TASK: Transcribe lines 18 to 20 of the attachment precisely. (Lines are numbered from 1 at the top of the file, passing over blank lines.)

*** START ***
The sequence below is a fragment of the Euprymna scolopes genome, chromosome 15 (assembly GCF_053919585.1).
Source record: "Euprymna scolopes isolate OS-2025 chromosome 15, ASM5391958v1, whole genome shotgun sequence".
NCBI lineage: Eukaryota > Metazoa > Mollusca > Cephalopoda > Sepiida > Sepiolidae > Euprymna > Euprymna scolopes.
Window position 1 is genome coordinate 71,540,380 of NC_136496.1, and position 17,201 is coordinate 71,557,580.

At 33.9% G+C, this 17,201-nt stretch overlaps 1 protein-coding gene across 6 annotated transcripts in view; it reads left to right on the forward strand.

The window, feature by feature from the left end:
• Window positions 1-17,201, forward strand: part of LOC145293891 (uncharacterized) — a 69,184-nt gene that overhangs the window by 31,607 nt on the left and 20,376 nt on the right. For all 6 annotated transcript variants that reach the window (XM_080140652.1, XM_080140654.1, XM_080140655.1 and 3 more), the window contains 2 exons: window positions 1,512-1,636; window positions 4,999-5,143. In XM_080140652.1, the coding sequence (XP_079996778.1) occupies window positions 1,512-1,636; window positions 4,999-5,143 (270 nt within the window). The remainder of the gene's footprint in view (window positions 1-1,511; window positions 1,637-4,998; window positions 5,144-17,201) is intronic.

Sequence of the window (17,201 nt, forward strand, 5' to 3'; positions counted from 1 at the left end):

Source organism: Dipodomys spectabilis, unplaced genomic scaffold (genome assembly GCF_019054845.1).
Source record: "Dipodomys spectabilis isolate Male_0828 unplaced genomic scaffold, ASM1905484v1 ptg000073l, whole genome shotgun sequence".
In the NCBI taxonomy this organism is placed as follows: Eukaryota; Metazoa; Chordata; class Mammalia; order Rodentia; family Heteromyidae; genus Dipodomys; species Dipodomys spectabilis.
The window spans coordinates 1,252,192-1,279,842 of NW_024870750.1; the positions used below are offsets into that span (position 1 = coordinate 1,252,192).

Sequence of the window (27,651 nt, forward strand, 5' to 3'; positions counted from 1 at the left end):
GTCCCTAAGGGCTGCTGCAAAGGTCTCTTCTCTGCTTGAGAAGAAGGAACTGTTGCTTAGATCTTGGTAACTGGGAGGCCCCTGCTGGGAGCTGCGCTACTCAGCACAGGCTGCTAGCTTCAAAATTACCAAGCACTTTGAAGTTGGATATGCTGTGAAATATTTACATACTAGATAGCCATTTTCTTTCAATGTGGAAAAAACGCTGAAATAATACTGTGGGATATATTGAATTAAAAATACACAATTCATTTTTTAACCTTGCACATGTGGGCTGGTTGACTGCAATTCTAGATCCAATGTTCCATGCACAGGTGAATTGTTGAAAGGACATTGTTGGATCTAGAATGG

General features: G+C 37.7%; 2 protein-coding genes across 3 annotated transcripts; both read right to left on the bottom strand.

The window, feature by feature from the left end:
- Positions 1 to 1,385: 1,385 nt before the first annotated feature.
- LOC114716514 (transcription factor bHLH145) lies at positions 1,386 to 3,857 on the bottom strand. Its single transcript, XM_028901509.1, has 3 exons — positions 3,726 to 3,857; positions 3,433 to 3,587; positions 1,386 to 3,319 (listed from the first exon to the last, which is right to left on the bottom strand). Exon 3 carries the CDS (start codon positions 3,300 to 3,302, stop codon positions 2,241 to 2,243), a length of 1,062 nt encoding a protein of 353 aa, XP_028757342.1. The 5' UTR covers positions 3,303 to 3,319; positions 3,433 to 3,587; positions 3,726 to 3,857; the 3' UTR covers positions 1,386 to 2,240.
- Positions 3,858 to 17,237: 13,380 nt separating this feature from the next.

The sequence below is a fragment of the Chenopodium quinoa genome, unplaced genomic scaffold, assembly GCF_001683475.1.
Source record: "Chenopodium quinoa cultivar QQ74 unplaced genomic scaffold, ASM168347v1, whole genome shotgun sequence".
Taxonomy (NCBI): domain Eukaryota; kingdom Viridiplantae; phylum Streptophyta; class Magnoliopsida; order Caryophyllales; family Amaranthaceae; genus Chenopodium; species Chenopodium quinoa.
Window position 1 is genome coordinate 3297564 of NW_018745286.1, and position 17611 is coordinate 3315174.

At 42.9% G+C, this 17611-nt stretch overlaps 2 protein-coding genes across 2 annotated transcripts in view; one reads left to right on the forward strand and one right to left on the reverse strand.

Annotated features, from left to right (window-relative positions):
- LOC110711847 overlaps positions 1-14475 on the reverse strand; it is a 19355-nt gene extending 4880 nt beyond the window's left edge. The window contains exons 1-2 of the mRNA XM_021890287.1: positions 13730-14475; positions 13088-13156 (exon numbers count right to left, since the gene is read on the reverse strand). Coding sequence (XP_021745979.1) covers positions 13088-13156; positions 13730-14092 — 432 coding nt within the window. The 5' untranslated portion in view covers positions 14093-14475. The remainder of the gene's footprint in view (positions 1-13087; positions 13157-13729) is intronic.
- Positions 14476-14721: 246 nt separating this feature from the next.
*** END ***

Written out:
- LOC114716514 (transcription factor bHLH145) lies at positions 1,386 to 3,857 on the bottom strand. Its single transcript, XM_028901509.1, has 3 exons — positions 3,726 to 3,857; positions 3,433 to 3,587; positions 1,386 to 3,319 (listed from the first exon to the last, which is right to left on the bottom strand). Exon 3 carries the CDS (start codon positions 3,300 to 3,302, stop codon positions 2,241 to 2,243), a length of 1,062 nt encoding a protein of 353 aa, XP_028757342.1. The 5' UTR covers positions 3,303 to 3,319; positions 3,433 to 3,587; positions 3,726 to 3,857; the 3' UTR covers positions 1,386 to 2,240.
- Positions 3,858 to 17,237: 13,380 nt separating this feature from the next.

The sequence below is a fragment of the Chenopodium quinoa genome, unplaced genomic scaffold, assembly GCF_001683475.1.